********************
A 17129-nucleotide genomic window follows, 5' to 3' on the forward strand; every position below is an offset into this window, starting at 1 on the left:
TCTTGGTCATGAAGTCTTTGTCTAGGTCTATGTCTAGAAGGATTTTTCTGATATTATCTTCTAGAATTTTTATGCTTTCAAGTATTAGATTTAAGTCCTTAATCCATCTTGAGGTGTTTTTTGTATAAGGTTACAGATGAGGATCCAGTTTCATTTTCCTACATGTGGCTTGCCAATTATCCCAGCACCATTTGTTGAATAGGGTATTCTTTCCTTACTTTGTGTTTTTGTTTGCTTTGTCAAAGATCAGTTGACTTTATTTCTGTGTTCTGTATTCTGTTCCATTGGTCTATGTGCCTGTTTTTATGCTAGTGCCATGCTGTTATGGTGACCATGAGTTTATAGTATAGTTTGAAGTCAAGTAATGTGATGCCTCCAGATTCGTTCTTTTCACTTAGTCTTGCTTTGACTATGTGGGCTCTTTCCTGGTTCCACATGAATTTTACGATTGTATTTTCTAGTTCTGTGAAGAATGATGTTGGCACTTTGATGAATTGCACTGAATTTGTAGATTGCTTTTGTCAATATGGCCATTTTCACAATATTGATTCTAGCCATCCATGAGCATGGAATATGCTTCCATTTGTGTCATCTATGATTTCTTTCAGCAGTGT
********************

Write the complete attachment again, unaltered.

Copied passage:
A 17129-nucleotide genomic window follows, 5' to 3' on the forward strand; every position below is an offset into this window, starting at 1 on the left:
TCTTGGTCATGAAGTCTTTGTCTAGGTCTATGTCTAGAAGGATTTTTCTGATATTATCTTCTAGAATTTTTATGCTTTCAAGTATTAGATTTAAGTCCTTAATCCATCTTGAGGTGTTTTTTGTATAAGGTTACAGATGAGGATCCAGTTTCATTTTCCTACATGTGGCTTGCCAATTATCCCAGCACCATTTGTTGAATAGGGTATTCTTTCCTTACTTTGTGTTTTTGTTTGCTTTGTCAAAGATCAGTTGACTTTATTTCTGTGTTCTGTATTCTGTTCCATTGGTCTATGTGCCTGTTTTTATGCTAGTGCCATGCTGTTATGGTGACCATGAGTTTATAGTATAGTTTGAAGTCAAGTAATGTGATGCCTCCAGATTCGTTCTTTTCACTTAGTCTTGCTTTGACTATGTGGGCTCTTTCCTGGTTCCACATGAATTTTACGATTGTATTTTCTAGTTCTGTGAAGAATGATGTTGGCACTTTGATGAATTGCACTGAATTTGTAGATTGCTTTTGTCAATATGGCCATTTTCACAATATTGATTCTAGCCATCCATGAGCATGGAATATGCTTCCATTTGTGTCATCTATGATTTCTTTCAGCAGTGT